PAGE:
Montessori Curriculum

The Montessori method utilizes exercises and material in the classroom that await each child’s “moment of discovery” in various areas.

The materials are innately enticing, appealing to the child’s natural interests and instincts, and actively engage her in “academic discovery,” learning and work. They provide a progression from hands on learning to abstraction, involve physical movement, are aesthetically designed, isolate one skill problem, and allow for self-correction.

Materials/Exercises can be divided into three main groups:

life skills learningPractical Life 

This area refines everyday gestures, activities and behaviors which the child sees the adults around him perform. Exercises focus learning on caring for himself and the environment, social behaviors and movement. This area develops concentration, co-ordination, social skills, and independence.

learn by touchSensorial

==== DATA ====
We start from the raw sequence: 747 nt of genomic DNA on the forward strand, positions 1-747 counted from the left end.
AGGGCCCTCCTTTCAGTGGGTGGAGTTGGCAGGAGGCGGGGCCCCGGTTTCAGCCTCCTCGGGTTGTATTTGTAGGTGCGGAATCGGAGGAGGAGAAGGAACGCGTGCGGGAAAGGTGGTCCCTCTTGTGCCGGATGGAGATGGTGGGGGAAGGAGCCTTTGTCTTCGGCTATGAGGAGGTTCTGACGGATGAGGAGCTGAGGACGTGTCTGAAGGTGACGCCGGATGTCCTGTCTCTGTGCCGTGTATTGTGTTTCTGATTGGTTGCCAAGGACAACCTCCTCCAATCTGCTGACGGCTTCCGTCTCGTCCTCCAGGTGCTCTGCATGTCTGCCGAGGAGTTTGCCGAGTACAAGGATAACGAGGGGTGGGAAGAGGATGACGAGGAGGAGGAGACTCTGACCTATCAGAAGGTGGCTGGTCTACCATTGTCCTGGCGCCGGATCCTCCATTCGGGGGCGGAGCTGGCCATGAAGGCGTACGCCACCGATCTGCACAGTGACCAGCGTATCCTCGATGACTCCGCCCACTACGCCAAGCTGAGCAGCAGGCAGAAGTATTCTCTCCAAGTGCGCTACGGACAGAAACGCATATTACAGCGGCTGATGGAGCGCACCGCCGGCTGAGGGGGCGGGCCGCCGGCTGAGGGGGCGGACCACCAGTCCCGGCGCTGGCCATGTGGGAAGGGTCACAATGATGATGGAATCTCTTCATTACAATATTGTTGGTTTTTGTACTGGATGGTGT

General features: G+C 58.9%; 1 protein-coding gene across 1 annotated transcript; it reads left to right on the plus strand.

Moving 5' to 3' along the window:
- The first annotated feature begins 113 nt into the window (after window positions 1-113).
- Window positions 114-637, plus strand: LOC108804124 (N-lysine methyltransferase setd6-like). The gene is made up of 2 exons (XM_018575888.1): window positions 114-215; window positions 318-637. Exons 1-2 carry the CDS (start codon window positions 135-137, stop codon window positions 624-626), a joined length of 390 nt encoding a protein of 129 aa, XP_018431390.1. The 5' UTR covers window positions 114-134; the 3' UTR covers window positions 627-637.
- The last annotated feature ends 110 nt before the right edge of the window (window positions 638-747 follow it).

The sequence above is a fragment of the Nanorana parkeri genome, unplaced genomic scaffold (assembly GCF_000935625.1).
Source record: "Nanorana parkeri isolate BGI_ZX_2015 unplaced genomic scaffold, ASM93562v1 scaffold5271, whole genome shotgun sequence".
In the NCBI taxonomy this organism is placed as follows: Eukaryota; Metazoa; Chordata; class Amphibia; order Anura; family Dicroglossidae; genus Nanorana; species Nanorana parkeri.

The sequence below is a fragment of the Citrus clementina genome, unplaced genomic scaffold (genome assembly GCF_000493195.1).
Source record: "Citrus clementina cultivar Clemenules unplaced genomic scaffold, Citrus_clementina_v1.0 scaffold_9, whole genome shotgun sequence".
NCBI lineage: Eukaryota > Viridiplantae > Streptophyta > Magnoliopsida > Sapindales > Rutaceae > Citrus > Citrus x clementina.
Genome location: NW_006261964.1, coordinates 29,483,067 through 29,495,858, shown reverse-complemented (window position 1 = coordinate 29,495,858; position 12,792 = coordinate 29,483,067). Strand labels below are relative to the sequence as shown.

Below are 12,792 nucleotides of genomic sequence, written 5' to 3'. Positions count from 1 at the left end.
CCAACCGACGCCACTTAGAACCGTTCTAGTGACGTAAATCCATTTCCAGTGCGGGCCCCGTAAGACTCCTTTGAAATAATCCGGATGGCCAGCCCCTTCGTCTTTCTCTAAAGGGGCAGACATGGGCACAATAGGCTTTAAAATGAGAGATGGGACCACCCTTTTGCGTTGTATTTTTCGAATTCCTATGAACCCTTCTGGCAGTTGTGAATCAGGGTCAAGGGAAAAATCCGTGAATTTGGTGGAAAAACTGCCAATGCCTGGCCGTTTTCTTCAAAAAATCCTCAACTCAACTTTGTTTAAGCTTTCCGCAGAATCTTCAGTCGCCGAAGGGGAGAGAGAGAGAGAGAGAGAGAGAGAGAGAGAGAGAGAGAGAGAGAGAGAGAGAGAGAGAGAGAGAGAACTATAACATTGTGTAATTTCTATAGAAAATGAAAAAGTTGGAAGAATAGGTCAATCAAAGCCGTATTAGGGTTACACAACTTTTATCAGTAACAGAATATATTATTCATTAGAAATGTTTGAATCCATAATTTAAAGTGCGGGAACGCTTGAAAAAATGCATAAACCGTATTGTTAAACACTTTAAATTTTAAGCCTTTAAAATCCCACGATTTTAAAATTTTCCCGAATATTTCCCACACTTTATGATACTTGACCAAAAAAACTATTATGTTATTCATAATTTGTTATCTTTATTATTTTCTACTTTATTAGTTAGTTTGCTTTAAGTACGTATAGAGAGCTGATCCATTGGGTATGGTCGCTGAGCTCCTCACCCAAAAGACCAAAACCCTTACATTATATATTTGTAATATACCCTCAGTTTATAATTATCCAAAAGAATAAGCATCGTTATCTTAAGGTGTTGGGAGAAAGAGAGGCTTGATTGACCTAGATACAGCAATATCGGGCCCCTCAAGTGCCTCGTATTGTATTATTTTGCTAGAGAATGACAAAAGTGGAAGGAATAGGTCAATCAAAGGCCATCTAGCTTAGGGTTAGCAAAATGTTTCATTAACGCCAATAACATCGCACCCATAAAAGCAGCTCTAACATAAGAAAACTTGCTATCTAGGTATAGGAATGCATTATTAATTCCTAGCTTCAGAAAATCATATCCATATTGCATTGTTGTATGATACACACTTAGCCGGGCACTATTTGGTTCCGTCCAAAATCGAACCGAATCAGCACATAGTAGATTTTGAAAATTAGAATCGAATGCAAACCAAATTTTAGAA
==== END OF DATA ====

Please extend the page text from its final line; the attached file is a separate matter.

This area refines the child’s sense of discrimination. The materials and exercises do not present the child with new impressions, but rather order, categorize and systemize the vast assortment of impressions she has already received and will continually go on receiving. The child will learn to materialize abstractions on her own.


learn to writeLanguage: Children in a Montessori environment are introduced to reading and writing phonetically through the use of hands on materials that focus on vocabulary development, the preparation of the hand for writing and the introduction of the sounds of the letters of the alphabet.

learn mathMath
: In a Montessori environment mathematics are approached in a concrete hands-on manner. Beginning with materials to understand the concepts of 1 to 10, the child is then able to move into all areas of mathematics learning about larger numbers (1, 10, 100, 1000’s), teens, skip counting, and fractions all in their concrete form. Mathematically abstraction comes later in the elementary program.

Science, geography, history and a second language is also introduced.

learn geography


These areas are supplemented and enriched by additional activities in the classroom such as group theme work, music appreciation, singing, choral speech, creative movement, arts, and games.